Except for the circumstances, it was a thoughtful present — a reproduction antique washstand I might have used in my old-fashioned Western-themed bedroom. But three years ago, it was a dissonant gift from my soon-to-be ex, who already had one foot out the door.
What I wanted — from each of us — was something less material and more substantial: tenderness, engagement, a faith in our possibilities that allowed for difficulty. What I got in the end was a big white basin and pitcher which — this will not surprise you — has haunted a dark corner of my basement ever since, an artifact of love that wasn’t.
Until two days ago.
The young man who called after seeing the washstand for sale on Craigslist was trim, handsome, personable. He took the pitcher in careful hands and studied its smooth contours; he gauged the diameter and depth of the basin. He looked pleased; it would do nicely, he said, though he didn’t really need the wooden stand.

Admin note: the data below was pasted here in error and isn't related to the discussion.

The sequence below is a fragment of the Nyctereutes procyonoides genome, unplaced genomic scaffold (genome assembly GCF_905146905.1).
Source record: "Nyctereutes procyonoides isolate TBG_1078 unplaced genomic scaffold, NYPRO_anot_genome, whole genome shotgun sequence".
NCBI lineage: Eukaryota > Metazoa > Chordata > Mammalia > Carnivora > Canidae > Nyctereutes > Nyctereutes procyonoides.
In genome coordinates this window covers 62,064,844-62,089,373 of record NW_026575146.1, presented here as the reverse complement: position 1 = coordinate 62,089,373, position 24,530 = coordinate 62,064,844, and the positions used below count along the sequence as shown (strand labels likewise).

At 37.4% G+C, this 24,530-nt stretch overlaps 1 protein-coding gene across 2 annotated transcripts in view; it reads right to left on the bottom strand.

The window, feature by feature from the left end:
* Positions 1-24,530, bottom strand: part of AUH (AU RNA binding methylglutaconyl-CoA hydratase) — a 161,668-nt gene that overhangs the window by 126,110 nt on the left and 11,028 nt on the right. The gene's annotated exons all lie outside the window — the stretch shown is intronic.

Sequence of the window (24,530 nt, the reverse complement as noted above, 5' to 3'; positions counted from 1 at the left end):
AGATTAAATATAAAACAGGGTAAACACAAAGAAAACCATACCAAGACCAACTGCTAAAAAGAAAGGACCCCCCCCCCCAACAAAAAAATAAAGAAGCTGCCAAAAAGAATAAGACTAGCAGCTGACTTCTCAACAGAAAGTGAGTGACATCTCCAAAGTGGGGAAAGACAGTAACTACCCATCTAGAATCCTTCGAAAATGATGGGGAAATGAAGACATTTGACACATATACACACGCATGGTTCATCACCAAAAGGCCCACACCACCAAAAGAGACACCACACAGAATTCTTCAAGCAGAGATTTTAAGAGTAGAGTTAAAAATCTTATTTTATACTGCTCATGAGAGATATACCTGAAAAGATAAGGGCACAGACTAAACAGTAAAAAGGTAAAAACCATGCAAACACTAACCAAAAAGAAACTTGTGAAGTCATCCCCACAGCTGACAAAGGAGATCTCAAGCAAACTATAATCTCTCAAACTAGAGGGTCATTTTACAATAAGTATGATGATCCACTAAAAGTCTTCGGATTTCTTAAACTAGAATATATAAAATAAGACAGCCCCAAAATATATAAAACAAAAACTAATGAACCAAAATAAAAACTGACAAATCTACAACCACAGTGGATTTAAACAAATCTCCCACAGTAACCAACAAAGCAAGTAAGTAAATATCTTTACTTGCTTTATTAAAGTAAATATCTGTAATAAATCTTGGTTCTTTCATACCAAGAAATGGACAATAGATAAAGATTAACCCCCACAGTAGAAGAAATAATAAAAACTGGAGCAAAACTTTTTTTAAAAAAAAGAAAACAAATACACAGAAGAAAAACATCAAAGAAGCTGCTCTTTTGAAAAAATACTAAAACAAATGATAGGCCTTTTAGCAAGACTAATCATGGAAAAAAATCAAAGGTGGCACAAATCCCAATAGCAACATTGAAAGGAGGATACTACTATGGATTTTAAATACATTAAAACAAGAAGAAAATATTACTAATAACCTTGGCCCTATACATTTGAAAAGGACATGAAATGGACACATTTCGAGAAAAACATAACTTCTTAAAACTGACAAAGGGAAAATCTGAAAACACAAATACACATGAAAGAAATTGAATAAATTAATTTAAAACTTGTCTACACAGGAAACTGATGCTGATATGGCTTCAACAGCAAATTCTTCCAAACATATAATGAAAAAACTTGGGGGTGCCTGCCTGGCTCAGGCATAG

“What are you going to use it for?” I asked.
“I’m getting married Friday,” he said, his dark eyes sparkling above a shy smile. “I’m going to use it to wash my wife’s feet.”
Yep, that’s what he said: I’m going to use it to wash my wife’s feet.
Of course, I hugged him at that, and — no longer caring a whit about the price I’d set — asked if he’d accept the washstand as a wedding gift. Which he did, graciously, and we chatted amiably as I helped him take it to his car. He is a mechanical engineer, his bride a nurse. They’ve been together three years, though they aren’t long out of college; they moved to my town just a month ago.
And here they stand, on the cusp of their shared life, this brilliant, auspicious beginning full of possibility and promise. Anything might happen as the years unfold. But for now, this: the tender love of a young groom who is planning to wash his new wife’s feet.
He opened his arms for one more hug before he drove away, though he remains with me; they both remain with me. Some mysterious rectification had occurred, some soft reckoning. The emptiness in the gift given me had been redeemed in the giving to them, restored to meaning — which is to say, to love. And as they wed today, my heart could not be gladder if the union were my own.
How about that?
Life: Sometimes you just want to hug it. Or — better yet — wash its dancing feet.